SXSW Film 2010 – A quick list of faves
Getting ready to pack the car and head back to Dallas after my annual indulgence of documentaries on the Big Screen at the South by Southwest Film Festival in Austin. I’m the only person I know who comes to Austin every year, doesn’t see a single band or a single movie star (well, maybe one) and power-watches documentaries only for days on end. This year’s festival felt a bit uneven…maybe it was what I chose to see versus the programming, but I missed seeing more docs from foreign directors that I found so inspiring in past years. Nonetheless there were some strong docs that hopefully will be finding their way to wider distribution soon. Here were a few favorites.
American: The Bill Hicks Story…a portrait of a great mind so far ahead of his time and so “make you cry” funny. Also, a great recreation of an era using animated stills, a la “The Kid Stays in the Picture.” Never say you don’t have good b-roll…MAKE good b-roll. This filmmaker did.
His and Hers…charming, beautifully shot stories of Irish women talking about their relationships with the significant men in their lives from the cradle to the grave. A simple idea, brilliantly executed.
The Oath…a chilling look at Al Qaeda from the inside. Tough, virtuoso filmmaking by a persistant Laura Poitras. Brava. Gorgeously shot by Kirsten Johnson.
Beijing Taxi…the stories of working class Chinese in the months leading up to the 2008 Olympics, as seen through three portraits of taxi drivers. For someone like me who often demonizes the Chinese government, it is fascinating to see the real lives of workaday people in China, who are just slogging along trying to make a little better life for themselves and their families, just like the rest of us.
Canal Street Madam…I had every possible human emotion during this film…from questioning the filmmaker’s integrity to feeling depressed and repulsed by the life choices of the subjects, to being unable to stop watching, and ultimately to cheering for the main character to triumph. It’s a mixed bag for certain, and I’m still conflicted about it, but ultimately this film about three generations of women who operated and worked a New Orleans brothel that served a high powered clientele of politicians and community leaders, shines a light on the way all women are seen and treated in twisted culture that both worships and demonizes sex. Everyone should watch this film and then call me…I can’t stop thinking about it and talking about it.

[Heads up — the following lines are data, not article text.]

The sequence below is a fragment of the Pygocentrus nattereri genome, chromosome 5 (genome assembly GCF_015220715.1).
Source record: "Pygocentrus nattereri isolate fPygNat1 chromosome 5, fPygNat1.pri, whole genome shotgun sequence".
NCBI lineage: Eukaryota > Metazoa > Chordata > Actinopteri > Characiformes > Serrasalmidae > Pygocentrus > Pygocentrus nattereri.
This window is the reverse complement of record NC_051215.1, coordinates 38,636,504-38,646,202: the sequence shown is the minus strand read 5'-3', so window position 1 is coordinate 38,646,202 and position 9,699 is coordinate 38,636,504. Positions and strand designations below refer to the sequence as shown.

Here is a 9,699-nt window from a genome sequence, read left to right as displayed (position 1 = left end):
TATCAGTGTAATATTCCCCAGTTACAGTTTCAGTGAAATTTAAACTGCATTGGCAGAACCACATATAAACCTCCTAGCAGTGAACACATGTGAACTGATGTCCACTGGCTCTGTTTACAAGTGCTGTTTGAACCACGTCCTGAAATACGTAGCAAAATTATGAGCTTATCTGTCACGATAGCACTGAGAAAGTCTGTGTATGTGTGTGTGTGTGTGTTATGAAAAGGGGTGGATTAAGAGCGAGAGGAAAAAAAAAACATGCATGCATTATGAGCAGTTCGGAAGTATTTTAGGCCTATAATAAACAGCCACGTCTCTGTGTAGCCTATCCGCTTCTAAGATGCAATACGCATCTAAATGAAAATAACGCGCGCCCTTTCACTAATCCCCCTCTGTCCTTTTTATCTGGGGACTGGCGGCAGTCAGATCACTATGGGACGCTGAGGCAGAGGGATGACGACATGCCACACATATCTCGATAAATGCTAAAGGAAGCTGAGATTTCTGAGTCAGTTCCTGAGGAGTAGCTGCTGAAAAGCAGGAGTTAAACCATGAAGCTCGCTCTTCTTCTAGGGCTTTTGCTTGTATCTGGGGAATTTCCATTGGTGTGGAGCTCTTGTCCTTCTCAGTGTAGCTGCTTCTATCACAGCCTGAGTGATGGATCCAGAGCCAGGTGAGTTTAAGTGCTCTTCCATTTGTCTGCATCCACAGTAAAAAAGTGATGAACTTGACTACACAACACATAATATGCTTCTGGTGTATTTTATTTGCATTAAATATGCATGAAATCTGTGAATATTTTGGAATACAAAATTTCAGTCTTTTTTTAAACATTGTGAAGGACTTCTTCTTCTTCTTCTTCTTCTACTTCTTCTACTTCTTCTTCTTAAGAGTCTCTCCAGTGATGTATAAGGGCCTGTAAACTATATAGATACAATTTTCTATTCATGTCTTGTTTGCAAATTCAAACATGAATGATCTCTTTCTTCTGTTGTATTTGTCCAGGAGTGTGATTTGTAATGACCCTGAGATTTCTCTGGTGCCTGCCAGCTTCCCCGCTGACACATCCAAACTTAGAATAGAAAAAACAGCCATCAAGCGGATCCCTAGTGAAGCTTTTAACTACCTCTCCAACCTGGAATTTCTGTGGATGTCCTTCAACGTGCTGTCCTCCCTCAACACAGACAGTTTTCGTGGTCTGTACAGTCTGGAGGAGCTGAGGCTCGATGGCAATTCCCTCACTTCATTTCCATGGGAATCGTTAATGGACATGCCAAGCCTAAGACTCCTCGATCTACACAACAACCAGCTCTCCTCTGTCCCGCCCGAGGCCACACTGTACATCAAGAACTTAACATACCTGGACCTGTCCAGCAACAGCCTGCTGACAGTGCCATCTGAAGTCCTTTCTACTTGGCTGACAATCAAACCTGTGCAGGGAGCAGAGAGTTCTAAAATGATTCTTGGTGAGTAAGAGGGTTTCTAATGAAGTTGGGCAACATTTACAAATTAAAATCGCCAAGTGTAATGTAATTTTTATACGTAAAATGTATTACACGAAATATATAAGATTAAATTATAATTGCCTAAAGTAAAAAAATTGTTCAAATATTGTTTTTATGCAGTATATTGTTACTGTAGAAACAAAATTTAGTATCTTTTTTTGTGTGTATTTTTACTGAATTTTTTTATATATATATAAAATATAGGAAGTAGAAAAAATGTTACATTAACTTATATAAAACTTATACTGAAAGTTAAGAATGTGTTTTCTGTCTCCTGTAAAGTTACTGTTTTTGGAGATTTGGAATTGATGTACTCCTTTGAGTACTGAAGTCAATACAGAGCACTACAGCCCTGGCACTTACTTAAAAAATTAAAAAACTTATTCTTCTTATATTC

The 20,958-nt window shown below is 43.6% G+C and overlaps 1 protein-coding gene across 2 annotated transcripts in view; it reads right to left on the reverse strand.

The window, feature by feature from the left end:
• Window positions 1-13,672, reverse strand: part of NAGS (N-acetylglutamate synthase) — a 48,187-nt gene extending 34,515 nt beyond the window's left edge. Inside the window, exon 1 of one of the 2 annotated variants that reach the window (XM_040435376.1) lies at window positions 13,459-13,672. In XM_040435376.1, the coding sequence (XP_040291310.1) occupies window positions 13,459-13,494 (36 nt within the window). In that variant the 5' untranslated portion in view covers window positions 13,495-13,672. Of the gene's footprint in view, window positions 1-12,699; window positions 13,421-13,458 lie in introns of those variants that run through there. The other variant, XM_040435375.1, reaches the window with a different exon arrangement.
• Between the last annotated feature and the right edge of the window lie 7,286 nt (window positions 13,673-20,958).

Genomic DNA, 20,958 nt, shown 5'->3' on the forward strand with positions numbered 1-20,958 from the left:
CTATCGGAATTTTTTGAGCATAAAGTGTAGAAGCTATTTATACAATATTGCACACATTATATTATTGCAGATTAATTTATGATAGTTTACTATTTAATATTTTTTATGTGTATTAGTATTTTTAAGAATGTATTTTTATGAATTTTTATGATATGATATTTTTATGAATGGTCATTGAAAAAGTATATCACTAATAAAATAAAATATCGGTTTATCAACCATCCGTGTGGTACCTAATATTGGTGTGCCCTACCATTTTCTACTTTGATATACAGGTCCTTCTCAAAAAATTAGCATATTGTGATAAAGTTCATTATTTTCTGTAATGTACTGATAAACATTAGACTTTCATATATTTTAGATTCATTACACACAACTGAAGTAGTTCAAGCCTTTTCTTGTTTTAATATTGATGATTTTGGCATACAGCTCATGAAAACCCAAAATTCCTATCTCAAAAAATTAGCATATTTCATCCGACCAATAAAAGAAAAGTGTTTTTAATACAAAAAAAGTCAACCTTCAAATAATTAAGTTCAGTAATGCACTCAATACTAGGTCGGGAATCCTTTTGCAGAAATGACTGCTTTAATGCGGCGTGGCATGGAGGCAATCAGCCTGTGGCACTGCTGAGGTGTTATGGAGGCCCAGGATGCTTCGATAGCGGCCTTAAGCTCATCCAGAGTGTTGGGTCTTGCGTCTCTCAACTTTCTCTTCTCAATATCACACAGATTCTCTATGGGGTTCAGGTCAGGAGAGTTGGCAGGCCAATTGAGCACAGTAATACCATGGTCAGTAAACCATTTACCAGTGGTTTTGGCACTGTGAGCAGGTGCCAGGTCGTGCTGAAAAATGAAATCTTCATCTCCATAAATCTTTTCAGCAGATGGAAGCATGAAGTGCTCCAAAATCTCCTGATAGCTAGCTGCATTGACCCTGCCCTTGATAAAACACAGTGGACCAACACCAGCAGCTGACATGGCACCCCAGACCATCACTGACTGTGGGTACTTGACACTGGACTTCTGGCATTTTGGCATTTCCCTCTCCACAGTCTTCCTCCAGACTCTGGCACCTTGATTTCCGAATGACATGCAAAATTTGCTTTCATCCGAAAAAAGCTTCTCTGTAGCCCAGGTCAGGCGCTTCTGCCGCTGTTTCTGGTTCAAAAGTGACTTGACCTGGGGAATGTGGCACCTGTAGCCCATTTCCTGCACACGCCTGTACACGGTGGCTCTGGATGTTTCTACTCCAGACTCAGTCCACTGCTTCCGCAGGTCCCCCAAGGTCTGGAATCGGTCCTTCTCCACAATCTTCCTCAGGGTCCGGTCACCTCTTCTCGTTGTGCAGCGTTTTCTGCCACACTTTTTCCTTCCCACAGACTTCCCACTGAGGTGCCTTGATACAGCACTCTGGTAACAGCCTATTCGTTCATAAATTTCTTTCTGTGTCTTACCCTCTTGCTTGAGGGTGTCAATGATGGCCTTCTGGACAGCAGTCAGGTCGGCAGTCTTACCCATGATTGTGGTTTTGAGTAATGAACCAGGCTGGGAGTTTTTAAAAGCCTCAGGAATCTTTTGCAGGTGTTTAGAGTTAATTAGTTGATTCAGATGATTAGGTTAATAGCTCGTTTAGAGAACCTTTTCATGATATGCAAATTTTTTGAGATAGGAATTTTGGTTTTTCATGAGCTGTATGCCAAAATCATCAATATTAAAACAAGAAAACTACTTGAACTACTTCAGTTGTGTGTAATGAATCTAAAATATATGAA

When I Rise…beautiful, lyrical, haunting portrayal of opera star Barbara Smith Conrad, a remarkable diva who was one of the first African American undergraduates at the University of Texas. Banned from starring in the school opera because of her race, she nonetheless stayed and graduated from UT after a firestorm of controversy and national press. A little civil rights story with big implications, this film shows the power of history the power of the spirit and how one woman’s grace and talent triumphed over small minds. Inspiring, inspiring, inspiring. A simple tale well told. Probably my favorite film of the festival.
There was ONE narrative film that managed to sneak into the mix that I loved:
All My Friends are Funeral Singers…a quirky story of a psychic medium living in a house full of spirits with a musical score and songs performed live by indy band Califone. I had never heard Califone before…but I was interested in seeing a film with a live score that wasn’t an old silent film from the 1920’s. Turns out that Califone had done a lot of new scores for old films, but this time, decided to write and create a new film along with all the music. Really exciting…this seamless integration of music and film was fun to watch. I will download the whole album for certain.